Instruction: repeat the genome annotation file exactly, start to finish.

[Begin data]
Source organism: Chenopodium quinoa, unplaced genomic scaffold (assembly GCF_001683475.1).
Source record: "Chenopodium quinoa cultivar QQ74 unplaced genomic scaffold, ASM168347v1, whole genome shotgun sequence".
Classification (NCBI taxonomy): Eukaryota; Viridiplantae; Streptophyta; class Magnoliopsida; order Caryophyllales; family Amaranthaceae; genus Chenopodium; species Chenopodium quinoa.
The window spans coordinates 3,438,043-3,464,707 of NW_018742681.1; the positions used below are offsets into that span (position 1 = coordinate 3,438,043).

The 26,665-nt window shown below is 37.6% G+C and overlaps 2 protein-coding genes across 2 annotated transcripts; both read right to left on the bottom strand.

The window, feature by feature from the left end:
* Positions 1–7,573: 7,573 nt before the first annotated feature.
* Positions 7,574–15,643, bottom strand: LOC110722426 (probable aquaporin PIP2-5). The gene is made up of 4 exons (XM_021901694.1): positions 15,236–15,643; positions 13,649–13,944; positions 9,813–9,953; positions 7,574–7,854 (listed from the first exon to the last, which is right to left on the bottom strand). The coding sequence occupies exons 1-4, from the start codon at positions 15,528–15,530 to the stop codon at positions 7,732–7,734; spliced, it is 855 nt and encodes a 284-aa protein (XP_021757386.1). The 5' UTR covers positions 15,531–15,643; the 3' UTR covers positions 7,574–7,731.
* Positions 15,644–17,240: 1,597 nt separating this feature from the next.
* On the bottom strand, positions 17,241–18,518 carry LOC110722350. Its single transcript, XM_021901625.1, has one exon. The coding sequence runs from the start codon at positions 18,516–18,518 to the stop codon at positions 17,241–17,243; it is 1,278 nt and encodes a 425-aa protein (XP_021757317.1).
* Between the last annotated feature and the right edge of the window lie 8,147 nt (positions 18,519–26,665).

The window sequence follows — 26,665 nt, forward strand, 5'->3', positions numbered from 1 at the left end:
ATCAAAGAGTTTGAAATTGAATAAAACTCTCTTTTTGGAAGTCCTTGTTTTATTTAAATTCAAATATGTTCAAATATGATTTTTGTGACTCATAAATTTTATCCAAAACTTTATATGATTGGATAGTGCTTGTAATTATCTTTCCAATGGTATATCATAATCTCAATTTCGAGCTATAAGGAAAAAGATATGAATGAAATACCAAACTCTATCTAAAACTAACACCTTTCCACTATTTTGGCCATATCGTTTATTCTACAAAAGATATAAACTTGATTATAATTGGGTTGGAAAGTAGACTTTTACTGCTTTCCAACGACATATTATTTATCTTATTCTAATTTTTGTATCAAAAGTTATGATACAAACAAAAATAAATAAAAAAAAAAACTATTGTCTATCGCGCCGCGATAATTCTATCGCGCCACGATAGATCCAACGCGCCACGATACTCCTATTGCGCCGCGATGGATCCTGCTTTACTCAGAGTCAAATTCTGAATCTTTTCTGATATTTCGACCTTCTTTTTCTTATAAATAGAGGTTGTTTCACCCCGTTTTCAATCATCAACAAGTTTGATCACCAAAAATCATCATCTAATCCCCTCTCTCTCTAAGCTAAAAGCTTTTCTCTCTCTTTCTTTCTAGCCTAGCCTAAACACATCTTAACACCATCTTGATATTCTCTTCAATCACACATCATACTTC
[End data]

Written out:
Source organism: Chenopodium quinoa, unplaced genomic scaffold (assembly GCF_001683475.1).
Source record: "Chenopodium quinoa cultivar QQ74 unplaced genomic scaffold, ASM168347v1, whole genome shotgun sequence".
Classification (NCBI taxonomy): Eukaryota; Viridiplantae; Streptophyta; class Magnoliopsida; order Caryophyllales; family Amaranthaceae; genus Chenopodium; species Chenopodium quinoa.
The window spans coordinates 3,438,043-3,464,707 of NW_018742681.1; the positions used below are offsets into that span (position 1 = coordinate 3,438,043).

The 26,665-nt window shown below is 37.6% G+C and overlaps 2 protein-coding genes across 2 annotated transcripts; both read right to left on the bottom strand.

The window, feature by feature from the left end:
* Positions 1–7,573: 7,573 nt before the first annotated feature.
* Positions 7,574–15,643, bottom strand: LOC110722426 (probable aquaporin PIP2-5). The gene is made up of 4 exons (XM_021901694.1): positions 15,236–15,643; positions 13,649–13,944; positions 9,813–9,953; positions 7,574–7,854 (listed from the first exon to the last, which is right to left on the bottom strand). The coding sequence occupies exons 1-4, from the start codon at positions 15,528–15,530 to the stop codon at positions 7,732–7,734; spliced, it is 855 nt and encodes a 284-aa protein (XP_021757386.1). The 5' UTR covers positions 15,531–15,643; the 3' UTR covers positions 7,574–7,731.
* Positions 15,644–17,240: 1,597 nt separating this feature from the next.
* On the bottom strand, positions 17,241–18,518 carry LOC110722350. Its single transcript, XM_021901625.1, has one exon. The coding sequence runs from the start codon at positions 18,516–18,518 to the stop codon at positions 17,241–17,243; it is 1,278 nt and encodes a 425-aa protein (XP_021757317.1).
* Between the last annotated feature and the right edge of the window lie 8,147 nt (positions 18,519–26,665).

The window sequence follows — 26,665 nt, forward strand, 5'->3', positions numbered from 1 at the left end:
ATCAAAGAGTTTGAAATTGAATAAAACTCTCTTTTTGGAAGTCCTTGTTTTATTTAAATTCAAATATGTTCAAATATGATTTTTGTGACTCATAAATTTTATCCAAAACTTTATATGATTGGATAGTGCTTGTAATTATCTTTCCAATGGTATATCATAATCTCAATTTCGAGCTATAAGGAAAAAGATATGAATGAAATACCAAACTCTATCTAAAACTAACACCTTTCCACTATTTTGGCCATATCGTTTATTCTACAAAAGATATAAACTTGATTATAATTGGGTTGGAAAGTAGACTTTTACTGCTTTCCAACGACATATTATTTATCTTATTCTAATTTTTGTATCAAAAGTTATGATACAAACAAAAATAAATAAAAAAAAAAACTATTGTCTATCGCGCCGCGATAATTCTATCGCGCCACGATAGATCCAACGCGCCACGATACTCCTATTGCGCCGCGATGGATCCTGCTTTACTCAGAGTCAAATTCTGAATCTTTTCTGATATTTCGACCTTCTTTTTCTTATAAATAGAGGTTGTTTCACCCCGTTTTCAATCATCAACAAGTTTGATCACCAAAAATCATCATCTAATCCCCTCTCTCTCTAAGCTAAAAGCTTTTCTCTCTCTTTCTTTCTAGCCTAGCCTAAACACATCTTAACACCATCTTGATATTCTCTTCAATCACACATCATACTTC